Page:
INSIGHT: A disruption not necessarily welcome or sustainable

27 September 2010 18:08  [Source: ICIS news]

By Nigel Davis

LONDON (ICIS)--No manager worth his or her salt will rush too quickly to accept the norm. The usual rules of business apply day to day.

But when it comes to predicting the future  or at least setting out parameters within which you believe the business will operate  it is at least worth asking some fantastical questions at first sight, such as: will the drive to shale gas ultimately drive natural gas prices higher?

Received wisdom suggests the reverse to be true. New shale gas field development in the US has already helped push natural gas prices lower.

It was not so long ago that dire predictions were being made about an impending tightness in US natural gas supply. That was sufficient to drive prices higher. Chemical companies were keen to crack liquids and develop their liquids' cracking capacities in a higher gas cost world.

For the past two years or so the reverse has been true. Ethylene producers have sought to crack more ethane (the ethane associated with natural gas production). Crackers have been revamped to accept more of the feed.

Shale gas  the natural gas obtained by horizontal drilling and the “fracking” of shale deposits has grabbed the attention, with technology only recently developed boosting its availability.

In the US, it probably put downward pressure on prices in 2009, according to the Energy Information Administration (EIA). Henry Hub prices averaged $4.06/m cubic feet compared with $9.12/m cubic feet in 2008, the agency said in a July 2010 report.

Alongside factors associated with the recession and reduced demand, shale gas played a part in keeping prices low.

“The correlation typically observed between the natural gas rig count, prices and production became less evident, illustrating the impact of the increasing presence of production of natural gas from shale formations, horizontal drilling and hydraulic fracturing,” said the EIA.

“While these production methods are not particularly new, they have become more efficient and more widespread in the last few years.”

They have become more efficient and widespread  and the horizontal drilling tends to produce more natural gas per well and result in higher initial production rates, the EIA added.

But it should be remembered that in 2009 natural gas prices in the US were at their lowest for seven years. Production capabilities have shifted, certainly. And it looks as though significant volumes of shale gas will become available  even driving consultants to predict that the US will be “long” on gas for the next 100 years.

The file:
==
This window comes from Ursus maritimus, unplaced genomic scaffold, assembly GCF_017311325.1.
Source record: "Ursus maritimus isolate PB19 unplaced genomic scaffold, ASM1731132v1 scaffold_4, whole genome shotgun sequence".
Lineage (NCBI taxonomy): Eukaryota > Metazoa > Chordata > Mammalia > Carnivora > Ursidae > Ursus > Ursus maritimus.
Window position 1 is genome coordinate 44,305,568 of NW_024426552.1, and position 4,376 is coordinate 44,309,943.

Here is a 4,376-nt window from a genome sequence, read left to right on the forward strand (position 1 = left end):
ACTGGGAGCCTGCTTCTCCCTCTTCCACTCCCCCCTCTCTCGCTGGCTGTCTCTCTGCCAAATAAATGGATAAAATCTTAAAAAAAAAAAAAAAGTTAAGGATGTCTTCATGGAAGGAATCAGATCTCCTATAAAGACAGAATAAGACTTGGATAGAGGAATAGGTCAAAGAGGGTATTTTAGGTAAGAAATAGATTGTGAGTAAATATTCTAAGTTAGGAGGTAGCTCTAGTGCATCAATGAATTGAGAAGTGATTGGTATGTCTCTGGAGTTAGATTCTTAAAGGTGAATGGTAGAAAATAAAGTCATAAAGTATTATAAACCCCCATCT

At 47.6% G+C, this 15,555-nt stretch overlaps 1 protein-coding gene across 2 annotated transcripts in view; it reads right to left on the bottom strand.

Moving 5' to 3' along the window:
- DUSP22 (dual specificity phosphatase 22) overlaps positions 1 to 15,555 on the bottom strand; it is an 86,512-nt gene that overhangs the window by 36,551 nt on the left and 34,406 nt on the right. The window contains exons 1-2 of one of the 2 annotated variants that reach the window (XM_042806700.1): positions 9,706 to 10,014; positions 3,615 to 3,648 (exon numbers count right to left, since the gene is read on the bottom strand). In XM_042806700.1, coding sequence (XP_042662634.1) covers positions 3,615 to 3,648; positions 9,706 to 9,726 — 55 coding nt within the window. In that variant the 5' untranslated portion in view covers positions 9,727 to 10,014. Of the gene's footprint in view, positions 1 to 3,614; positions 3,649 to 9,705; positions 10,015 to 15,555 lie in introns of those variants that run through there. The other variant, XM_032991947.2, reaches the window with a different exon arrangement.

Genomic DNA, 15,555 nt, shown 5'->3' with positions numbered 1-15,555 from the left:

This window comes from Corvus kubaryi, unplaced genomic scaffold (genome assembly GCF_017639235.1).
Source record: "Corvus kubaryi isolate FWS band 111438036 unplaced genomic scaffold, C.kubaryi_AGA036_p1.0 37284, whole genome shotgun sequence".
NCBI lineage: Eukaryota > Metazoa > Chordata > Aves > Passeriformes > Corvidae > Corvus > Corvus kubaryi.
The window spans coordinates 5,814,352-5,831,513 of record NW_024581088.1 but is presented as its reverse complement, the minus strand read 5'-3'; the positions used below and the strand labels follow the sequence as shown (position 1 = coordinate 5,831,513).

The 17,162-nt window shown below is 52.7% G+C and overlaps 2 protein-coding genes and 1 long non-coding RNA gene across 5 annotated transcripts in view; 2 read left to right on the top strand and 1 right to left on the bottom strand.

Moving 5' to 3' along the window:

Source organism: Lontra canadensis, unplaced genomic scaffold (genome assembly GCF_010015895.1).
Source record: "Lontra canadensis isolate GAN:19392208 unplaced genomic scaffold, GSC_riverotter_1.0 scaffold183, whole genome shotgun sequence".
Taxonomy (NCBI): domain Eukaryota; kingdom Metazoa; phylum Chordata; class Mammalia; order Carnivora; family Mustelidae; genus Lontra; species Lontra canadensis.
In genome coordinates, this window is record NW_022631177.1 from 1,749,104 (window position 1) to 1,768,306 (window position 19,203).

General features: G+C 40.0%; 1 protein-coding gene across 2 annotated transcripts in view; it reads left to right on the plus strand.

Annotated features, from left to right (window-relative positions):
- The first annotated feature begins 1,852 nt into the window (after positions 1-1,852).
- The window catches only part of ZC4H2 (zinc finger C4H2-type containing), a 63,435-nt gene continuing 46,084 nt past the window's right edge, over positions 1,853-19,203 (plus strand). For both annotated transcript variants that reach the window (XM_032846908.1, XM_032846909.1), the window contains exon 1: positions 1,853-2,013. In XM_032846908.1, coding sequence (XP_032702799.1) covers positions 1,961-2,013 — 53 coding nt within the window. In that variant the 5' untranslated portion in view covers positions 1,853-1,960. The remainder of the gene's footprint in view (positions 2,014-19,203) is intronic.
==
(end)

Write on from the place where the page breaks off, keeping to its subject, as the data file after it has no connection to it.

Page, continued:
Yet the shift in gas economics could suggest a period of regional disruptions in prices as much as a benign era in the US.

“The 'shale gas revolution'  responsible for a huge increase in unconventional gas production in the US over the last couple of years  is creating huge investor uncertainties for international gas markets and renewables and could result in serious gas shortages in 10 years' time,” according to international affairs think tank Chatham House last week.

Shale gas has accounted for a 20-fold increase in unconventional gas production in the US over the past decade, it said in a report.

“The report casts serious doubt over industry confidence in the 'revolution', questioning whether it can spread beyond the US, or indeed be maintained within it, as environmental concerns, high depletion rates and the fear that US circumstances may be impossible to replicate elsewhere, come to the fore,” it added.

So, if the shale gas revolution extends beyond the US, consumers might expect an era of cheap gas.

“However, if the current hype about shale gas proves an illusion, the world will face serious gas shortages, as investment in future supplies are hit by the current uncertainty,” says Chatham House.

The knock-on impact of the shale gas revolution in the US has already been a reduction in liquefied natural gas (LNG) capacity utilisation and, according to the report, “dramatic reductions in forecasts of LNG capacity”.

Investors in LNG terminals in the US, particularly, have lost out, but there is investor uncertainty along the entire gas value chain.

Lower prices have also driven speculation over whether major gas producers might create their own exporting collective, a so-called Organization of Gas Exporting Countries (OGEC).

The shale gas opportunity is significant, but the uncertainty and disruption it has already caused are not to be welcomed.

The questions remain whether the US is set fair on gas, and its petrochemical producers on an extended period of ethane feedstock cost advantage.

Players elsewhere in the world are plunged into increasing uncertainty, or possibly opportunity, depending on location. It depends on how shale gas development plays out.

In addition, shale gas uncertainties have played through into renewables and the international drive towards a low-carbon economy.

“In a world where there is the serious possibility of cheap, relatively clean gas, who will commit large sums of money to expensive pieces of equipment to lower carbon emissions?” asks Chatham House.

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By: Nigel Davis
+44 20 8652 3214



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